This was a rather peculiar thing but the Washington County has a rule of Court, which says that the name of local counsel must be endorsed on every paper filed in their Court.

And local counsel’s name was not endorsed upon the writ of the Superior Court, so they sent it back.

It required an order from the judge in Washington County to get this on notary to accept the writ of certiorari from the Superior Court of Pennsylvania and transmit a record and — and that is referred to here in the record and not the printed record on there.

With this kind of an attitude in the lower court, you can see the practical problems which we confronted and which are confronted by many people down in Washington County, which happens to have a — a very bad record in — in respect to this.

They have a great many cases before the Superior Court involving very similar situations to that.

Now —

John M. Harlan:

Do you mean —

Marjorie Hanson Matson:

Here, with Stephen Herman, who was picked up, held incommunicado question —

Earl Warren:

Before you get to that Ms. Matson, may I ask you this.

I notice your petition was verified.

I noticed that the — the response of the District Attorney was not verified.

Is there any difference between a — a verified answer and a non-verified ones so far as it’s effect is concerned in Pennsylvania?

Marjorie Hanson Matson:

The rule would have — have required their application and I suppose we could have moved to strike the pleading on the ground if it not being verified.Perhaps, Mr. Zelt will be able to give some explanation as to why it was not.

But — since no hearing was granted, you see, it becomes more or less immaterial because the denial don’t count anyway under Pennsylvania law.

Earl Warren:

That is, it would have no greater legal effect if — if it had been verified?

Marjorie Hanson Matson:

Well, I wouldn’t want to go quite that far, I think, that it could have been stricken off for not being verified.

But since it was not, I think we can say that just if it had been so far as this Court is concern.

Earl Warren:

Yes.

Thank you.

Ms. — as I understood your statement of Pennsylvania law, the failure to appoint counsel or to advise of the right to counsel, is not a denial of due process in itself unless there are some unfair ingredients —

Marjorie Hanson Matson:

Yes, that’s right.

— in the picture.

Now, will you enumerate in fair — unfair ingredients here that you rely upon?

Marjorie Hanson Matson:

Yes, Your Honor.

We rely upon the following things as evidence of ingredient of — of unfairness entering into the process.

In the first place, like this man was only 21-years of age.

He had had only six years of formal education.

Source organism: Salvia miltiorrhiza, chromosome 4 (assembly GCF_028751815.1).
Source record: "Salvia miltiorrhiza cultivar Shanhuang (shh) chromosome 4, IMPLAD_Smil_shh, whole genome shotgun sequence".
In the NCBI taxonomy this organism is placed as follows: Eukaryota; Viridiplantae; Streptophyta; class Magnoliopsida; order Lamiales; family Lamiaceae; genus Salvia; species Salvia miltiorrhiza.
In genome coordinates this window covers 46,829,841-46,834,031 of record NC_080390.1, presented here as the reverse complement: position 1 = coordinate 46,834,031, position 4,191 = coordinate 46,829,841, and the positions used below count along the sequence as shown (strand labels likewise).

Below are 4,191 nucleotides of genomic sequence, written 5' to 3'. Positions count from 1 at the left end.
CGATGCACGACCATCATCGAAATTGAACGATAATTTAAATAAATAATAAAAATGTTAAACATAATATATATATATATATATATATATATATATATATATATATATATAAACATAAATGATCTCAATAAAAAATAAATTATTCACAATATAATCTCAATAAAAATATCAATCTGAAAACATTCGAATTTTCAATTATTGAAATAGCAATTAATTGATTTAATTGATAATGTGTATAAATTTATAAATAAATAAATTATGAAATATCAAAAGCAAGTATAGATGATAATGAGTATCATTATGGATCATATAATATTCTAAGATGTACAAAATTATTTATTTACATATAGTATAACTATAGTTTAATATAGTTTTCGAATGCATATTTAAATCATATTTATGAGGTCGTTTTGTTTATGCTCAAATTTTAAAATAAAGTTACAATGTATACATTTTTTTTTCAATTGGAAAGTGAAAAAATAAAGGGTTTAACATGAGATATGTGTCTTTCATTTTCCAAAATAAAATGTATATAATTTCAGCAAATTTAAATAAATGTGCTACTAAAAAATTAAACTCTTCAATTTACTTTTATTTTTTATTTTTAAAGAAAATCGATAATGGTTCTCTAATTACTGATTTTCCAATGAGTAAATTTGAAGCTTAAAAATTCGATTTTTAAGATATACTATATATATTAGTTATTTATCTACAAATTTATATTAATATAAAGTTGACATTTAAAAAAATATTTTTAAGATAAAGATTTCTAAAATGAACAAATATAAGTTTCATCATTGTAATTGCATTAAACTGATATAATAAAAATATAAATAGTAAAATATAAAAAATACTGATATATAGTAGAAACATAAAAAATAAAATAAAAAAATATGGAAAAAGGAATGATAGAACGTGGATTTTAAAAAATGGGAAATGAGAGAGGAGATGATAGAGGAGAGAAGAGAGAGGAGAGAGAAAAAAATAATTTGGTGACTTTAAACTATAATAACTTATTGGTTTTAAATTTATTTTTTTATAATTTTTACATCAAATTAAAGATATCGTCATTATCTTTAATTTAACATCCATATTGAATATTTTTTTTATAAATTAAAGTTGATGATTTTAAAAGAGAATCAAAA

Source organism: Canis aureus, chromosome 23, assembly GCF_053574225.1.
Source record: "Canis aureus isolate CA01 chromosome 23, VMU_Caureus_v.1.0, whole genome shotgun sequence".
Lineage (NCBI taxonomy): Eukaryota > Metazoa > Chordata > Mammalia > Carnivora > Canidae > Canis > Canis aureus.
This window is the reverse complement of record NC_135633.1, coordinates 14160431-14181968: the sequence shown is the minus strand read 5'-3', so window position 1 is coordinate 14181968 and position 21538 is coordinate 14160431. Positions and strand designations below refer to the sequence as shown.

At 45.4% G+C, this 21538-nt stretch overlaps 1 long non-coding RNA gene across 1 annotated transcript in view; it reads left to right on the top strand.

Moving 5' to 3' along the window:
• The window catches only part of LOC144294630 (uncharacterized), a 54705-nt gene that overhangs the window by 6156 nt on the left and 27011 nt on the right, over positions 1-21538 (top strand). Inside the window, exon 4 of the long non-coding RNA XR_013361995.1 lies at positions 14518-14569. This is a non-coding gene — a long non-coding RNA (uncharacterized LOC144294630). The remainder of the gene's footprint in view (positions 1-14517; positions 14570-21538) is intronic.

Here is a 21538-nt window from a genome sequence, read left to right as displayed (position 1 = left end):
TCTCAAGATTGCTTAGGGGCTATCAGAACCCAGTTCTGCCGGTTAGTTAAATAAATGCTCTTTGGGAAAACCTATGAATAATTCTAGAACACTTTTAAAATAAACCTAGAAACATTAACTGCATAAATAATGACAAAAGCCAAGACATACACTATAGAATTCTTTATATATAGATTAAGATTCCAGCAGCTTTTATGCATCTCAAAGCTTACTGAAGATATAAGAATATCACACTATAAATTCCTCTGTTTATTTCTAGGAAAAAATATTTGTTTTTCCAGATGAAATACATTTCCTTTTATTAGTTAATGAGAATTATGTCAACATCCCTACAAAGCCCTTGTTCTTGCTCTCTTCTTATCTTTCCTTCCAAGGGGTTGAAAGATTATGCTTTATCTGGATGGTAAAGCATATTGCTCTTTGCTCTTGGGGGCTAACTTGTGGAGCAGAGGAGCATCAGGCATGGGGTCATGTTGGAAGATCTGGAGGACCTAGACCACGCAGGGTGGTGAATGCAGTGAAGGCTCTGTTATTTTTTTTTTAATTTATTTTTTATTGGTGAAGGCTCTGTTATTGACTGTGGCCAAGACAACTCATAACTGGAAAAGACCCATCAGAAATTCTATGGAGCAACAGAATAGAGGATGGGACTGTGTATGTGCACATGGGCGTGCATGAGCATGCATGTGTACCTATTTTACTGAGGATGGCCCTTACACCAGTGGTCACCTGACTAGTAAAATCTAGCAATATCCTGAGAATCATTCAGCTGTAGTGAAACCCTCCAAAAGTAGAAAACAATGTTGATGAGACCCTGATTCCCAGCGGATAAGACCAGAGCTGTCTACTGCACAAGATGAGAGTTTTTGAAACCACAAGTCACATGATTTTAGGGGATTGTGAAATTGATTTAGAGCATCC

He had only been in trouble once before at which time he did not have counsel, it was not a trial.

It was a plea entered in exactly the same way as this one was entered in this case.

And therefore, he alleged that he had no knowledge of his right to — to have counsel.

When it came to the question of what he should do when he got up there in the courtroom having previously signed of what was called a “waiver of grand jury” agreeing to plea — plead to three offenses.

This was in fact at which he desperately needed counsel because he was suddenly confronted with eight indictments containing 27 counts.

He was not permitted to — to read these things or have been explained to him, first he signed.

Then he was brought up before the Court.

And this is the normal practice and there was nothing unusual in that in the way it is handled.

That is the plea was signed right there in the courtroom probably while another case was going on and that then, the defendant having signed would be brought before the bench to — to be disposed of.

In addition to these factors, the fact that he had been compelled to sign this confession back on September the 8th after three — after 72 hours of being held incommunicado and questioned, and assaulted, and threatened.

If — if Herman had been able to handle this situation if he’d had counsel, he would have known at the point when he got up there and found that he had entered a plea to 27 different offenses.

That this was the time to say, “No, Your Honor, I didn’t do these things.

I only did one of them and I pled guilty only because I signed the waiver rather in the confession because I was threatened and abused and mistreated.”

But he would have had to — to take that step there in the courtroom with State Police Officer James Wright at his right hand with a judge who was obviously angry over his being in there a second time, under circumstances where very few people of even superior intelligence would have enough courage to get up and say, “Everybody in this Courtroom except me is wrong and I want to tell you that judge before you send me away.”

Well, of course Herman didn’t do that.

The fact that once he had — had entered his plea that he was taken advantage of by the Court and — and this is a very serious charge that it seems to me that the things which we have pointed out indicate that.

The fact that the judge who had before him the record showing he had agreed to plea to three offenses then to sentence him on 27 offenses.

Why — why shouldn’t this judge have inquired as to this sudden multiplication of charges from — from three up to 27?

This was something which put the Court on — on inquiry, it seems to me, and the Court failed to — to make an inquiry and sentenced him on cases where it was obvious that no case could have been made out if this man had been put to trial.